Life after Chernobyl: Who Still Lives in the Areas Contaminated after the Nuclear Accident
Documentary photographer and photojournalist from Spain. After a career in finance she moved to London in 2001 where she studied Photojournalism at the London College of Communication. Published her work in The Guardian, Sunday Times, Thomson Reuter Foundation, El País, and The Internationale.
— Could you tell us why you decided to take on this project?
— I was interested in Chernobyl for a long time. In 2015, I traveled to Ukraine for the first time to find out the long-lasting implications of the accident for both the environment and the people 30 years after the disaster.
— What is the aim of your project?
— The Chernobyl accident seems to have been forgotten by society. I wanted to give voice to the lives of those carrying on with the poisonous legacy of Chernobyl. With my collective, Food of War, I also created a European exhibition collaborating with artists who were reflecting on the consumption of food produced in countries where the radiation traveled after the accident.
— The world has already seen a lot of projects from Chernobyl. What is special about yours?
— For my project I did lots of research interviewing doctors, liquidators, and NGOs working with the victims of Chernobyl. I became very interested in remote villages, where people have limited access to hospitals and doctors. Life after Chernobyl is a very personal project that portrays life in the Narodichi region, 50 kilometers southwest of the nuclear plant. This turned out to be one of the worst-hit areas by radiation but only detected five years later.
— You must have seen a lot of awful things there. What was the most shocking?
— I was shocked by the poverty and isolation of these areas highly affected by radiation alongside with the collapse of collective farming due to the fall of the Soviet Union. The authorities are not ensuring a safe environment. There are no nuclear warning signs and people are still farming, fishing, and eating produce from their land that has led to birth defects and infant mortality.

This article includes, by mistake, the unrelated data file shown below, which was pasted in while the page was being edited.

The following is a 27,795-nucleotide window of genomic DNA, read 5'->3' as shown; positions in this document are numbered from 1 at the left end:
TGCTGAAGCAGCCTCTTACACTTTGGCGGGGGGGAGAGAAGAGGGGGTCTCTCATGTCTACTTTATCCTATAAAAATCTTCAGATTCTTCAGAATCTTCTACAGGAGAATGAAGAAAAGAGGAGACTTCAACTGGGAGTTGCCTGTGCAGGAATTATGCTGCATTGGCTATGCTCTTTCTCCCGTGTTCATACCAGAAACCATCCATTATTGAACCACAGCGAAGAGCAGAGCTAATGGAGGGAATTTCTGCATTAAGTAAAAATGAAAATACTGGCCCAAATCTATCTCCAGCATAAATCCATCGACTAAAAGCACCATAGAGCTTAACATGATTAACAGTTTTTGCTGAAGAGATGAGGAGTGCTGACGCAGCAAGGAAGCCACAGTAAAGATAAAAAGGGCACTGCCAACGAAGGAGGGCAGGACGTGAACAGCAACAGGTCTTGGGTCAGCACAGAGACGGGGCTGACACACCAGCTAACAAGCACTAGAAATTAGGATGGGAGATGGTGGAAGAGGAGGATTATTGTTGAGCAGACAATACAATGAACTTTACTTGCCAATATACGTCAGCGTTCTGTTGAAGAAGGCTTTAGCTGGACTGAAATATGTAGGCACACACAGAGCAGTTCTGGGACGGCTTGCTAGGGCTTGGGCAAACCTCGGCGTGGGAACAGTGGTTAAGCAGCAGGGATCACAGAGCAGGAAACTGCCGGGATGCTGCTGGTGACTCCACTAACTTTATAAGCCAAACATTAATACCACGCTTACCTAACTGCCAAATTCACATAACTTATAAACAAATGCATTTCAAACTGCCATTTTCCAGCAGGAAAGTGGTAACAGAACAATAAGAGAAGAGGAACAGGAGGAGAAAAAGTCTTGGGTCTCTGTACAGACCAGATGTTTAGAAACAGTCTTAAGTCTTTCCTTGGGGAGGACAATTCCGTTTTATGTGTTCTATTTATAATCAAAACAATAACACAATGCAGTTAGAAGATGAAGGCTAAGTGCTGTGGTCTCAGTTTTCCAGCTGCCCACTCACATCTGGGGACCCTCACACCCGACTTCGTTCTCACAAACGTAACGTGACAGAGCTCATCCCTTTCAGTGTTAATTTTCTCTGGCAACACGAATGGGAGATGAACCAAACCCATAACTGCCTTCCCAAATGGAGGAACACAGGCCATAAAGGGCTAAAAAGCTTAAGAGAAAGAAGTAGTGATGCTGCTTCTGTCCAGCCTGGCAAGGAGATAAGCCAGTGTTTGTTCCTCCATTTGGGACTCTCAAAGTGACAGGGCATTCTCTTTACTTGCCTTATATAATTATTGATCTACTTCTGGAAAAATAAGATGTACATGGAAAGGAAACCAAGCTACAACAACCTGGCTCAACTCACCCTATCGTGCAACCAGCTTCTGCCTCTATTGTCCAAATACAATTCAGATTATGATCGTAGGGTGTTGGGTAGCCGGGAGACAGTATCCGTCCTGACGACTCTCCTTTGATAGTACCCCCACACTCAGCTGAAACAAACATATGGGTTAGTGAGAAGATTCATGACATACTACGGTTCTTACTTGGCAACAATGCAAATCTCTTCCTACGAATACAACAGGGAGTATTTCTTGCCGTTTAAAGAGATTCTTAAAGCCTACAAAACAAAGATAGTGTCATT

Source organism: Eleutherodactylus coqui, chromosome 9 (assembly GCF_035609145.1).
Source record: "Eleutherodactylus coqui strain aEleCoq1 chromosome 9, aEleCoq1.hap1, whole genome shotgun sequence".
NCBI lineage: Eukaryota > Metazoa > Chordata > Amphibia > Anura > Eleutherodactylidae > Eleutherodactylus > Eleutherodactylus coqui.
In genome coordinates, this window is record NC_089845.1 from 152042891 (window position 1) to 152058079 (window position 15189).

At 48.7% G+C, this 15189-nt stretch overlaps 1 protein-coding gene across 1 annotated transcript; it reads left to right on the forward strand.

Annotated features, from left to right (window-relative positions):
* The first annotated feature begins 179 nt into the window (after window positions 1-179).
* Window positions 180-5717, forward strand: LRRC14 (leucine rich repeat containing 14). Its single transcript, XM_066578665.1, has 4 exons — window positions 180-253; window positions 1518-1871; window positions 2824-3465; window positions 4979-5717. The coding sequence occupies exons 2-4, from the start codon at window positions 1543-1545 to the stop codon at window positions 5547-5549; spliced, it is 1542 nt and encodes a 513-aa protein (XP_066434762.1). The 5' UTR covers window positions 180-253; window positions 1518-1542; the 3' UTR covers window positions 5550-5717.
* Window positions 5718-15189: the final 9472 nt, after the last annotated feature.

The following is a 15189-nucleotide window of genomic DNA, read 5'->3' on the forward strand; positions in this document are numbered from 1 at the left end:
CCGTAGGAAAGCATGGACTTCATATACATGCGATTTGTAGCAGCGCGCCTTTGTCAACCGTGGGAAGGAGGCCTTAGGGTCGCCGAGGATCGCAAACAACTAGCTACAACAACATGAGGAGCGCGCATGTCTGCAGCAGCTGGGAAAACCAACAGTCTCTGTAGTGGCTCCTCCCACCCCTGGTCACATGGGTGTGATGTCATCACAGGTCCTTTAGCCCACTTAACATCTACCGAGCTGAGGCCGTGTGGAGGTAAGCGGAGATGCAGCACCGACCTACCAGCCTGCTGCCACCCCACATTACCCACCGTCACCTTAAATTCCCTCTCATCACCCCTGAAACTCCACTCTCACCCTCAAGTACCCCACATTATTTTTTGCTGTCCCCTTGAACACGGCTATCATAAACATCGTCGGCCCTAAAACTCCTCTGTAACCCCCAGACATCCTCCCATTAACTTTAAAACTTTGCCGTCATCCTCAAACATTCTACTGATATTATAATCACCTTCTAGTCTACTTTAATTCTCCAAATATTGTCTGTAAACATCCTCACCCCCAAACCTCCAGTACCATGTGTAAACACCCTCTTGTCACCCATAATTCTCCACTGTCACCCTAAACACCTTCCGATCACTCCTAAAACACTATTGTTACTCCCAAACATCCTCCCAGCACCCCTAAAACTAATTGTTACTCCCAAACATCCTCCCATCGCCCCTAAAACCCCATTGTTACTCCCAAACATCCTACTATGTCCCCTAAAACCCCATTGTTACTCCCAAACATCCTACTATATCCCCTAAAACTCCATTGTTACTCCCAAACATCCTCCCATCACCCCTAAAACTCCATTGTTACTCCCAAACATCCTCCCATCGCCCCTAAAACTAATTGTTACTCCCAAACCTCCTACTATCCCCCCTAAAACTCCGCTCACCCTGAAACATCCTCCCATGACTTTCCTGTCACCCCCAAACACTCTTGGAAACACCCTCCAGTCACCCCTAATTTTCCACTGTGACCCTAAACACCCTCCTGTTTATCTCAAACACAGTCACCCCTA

— How long have you been with all those people?
— I traveled to Ukraine four times between 2015 and 2016. I spent four months documenting the situation of Chernobyl, with a total of three weeks with the families from the Narodichi district.
— Did you make friends with any of them?
— I became a very good friend with Nicholas Levkousky who was in charge of the evacuation of three cities in the 1986. He introduced me to the area and its people and from him I learned a lot about Chernobyl. Also, I became friends with Natalia Lukanina, a school teacher who introduced me to many of the families I worked with.
— Which story is the most difficult?
— The harder story I hear was from Emir Natsik and his family. He fled the conflict in Abkhazia (Georgia) when he was eleven, three years after the Chernobyl accident. He moved to live with his grandmother in Khristinovka, 60 km from the nuclear plant. She believed the town was not affected by radiation. Today, Khristinovka is considered one of the towns most affected by radiation. Emir lives with his wife Nastia and three daughters. Lia, two years old suffers from a brain tumor. Emir decided to stay because they don’t have any other place to go to.
— Could they be happy?
— Not really. The parents know they are exposing their children to radiation but they don’t have any other place to go and they complain the government is not helping them. Newborn children do not receive any help as victims of Chernobyl even though it is clear that their illnesses are from the effect of radiation.